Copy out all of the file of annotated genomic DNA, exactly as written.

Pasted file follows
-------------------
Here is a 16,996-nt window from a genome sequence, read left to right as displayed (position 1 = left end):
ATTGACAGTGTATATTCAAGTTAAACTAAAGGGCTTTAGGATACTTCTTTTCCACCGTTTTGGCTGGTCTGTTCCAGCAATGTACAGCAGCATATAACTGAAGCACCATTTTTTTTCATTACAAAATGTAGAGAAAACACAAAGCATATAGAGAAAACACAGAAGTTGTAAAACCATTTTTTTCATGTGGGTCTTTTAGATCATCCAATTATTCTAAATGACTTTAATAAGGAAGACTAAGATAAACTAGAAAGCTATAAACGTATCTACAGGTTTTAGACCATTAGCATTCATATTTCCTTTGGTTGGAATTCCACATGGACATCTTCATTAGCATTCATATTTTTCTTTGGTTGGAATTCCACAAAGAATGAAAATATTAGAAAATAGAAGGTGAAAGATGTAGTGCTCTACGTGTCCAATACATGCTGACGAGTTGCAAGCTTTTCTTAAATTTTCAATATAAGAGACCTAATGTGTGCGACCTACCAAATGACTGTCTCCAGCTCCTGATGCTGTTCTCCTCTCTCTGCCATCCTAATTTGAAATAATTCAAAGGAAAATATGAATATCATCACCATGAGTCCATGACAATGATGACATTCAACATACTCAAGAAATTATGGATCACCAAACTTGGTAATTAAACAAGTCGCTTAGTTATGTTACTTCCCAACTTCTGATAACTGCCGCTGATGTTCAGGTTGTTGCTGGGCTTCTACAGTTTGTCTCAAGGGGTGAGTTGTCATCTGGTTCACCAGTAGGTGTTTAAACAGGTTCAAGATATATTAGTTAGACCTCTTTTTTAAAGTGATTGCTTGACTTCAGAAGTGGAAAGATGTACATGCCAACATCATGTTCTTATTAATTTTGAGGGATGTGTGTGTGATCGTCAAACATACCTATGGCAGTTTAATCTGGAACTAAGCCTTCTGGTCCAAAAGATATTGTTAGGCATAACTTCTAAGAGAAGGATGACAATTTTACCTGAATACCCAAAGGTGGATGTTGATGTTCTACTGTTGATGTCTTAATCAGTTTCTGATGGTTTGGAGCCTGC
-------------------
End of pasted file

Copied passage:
Here is a 16,996-nt window from a genome sequence, read left to right as displayed (position 1 = left end):
ATTGACAGTGTATATTCAAGTTAAACTAAAGGGCTTTAGGATACTTCTTTTCCACCGTTTTGGCTGGTCTGTTCCAGCAATGTACAGCAGCATATAACTGAAGCACCATTTTTTTTCATTACAAAATGTAGAGAAAACACAAAGCATATAGAGAAAACACAGAAGTTGTAAAACCATTTTTTTCATGTGGGTCTTTTAGATCATCCAATTATTCTAAATGACTTTAATAAGGAAGACTAAGATAAACTAGAAAGCTATAAACGTATCTACAGGTTTTAGACCATTAGCATTCATATTTCCTTTGGTTGGAATTCCACATGGACATCTTCATTAGCATTCATATTTTTCTTTGGTTGGAATTCCACAAAGAATGAAAATATTAGAAAATAGAAGGTGAAAGATGTAGTGCTCTACGTGTCCAATACATGCTGACGAGTTGCAAGCTTTTCTTAAATTTTCAATATAAGAGACCTAATGTGTGCGACCTACCAAATGACTGTCTCCAGCTCCTGATGCTGTTCTCCTCTCTCTGCCATCCTAATTTGAAATAATTCAAAGGAAAATATGAATATCATCACCATGAGTCCATGACAATGATGACATTCAACATACTCAAGAAATTATGGATCACCAAACTTGGTAATTAAACAAGTCGCTTAGTTATGTTACTTCCCAACTTCTGATAACTGCCGCTGATGTTCAGGTTGTTGCTGGGCTTCTACAGTTTGTCTCAAGGGGTGAGTTGTCATCTGGTTCACCAGTAGGTGTTTAAACAGGTTCAAGATATATTAGTTAGACCTCTTTTTTAAAGTGATTGCTTGACTTCAGAAGTGGAAAGATGTACATGCCAACATCATGTTCTTATTAATTTTGAGGGATGTGTGTGTGATCGTCAAACATACCTATGGCAGTTTAATCTGGAACTAAGCCTTCTGGTCCAAAAGATATTGTTAGGCATAACTTCTAAGAGAAGGATGACAATTTTACCTGAATACCCAAAGGTGGATGTTGATGTTCTACTGTTGATGTCTTAATCAGTTTCTGATGGTTTGGAGCCTGC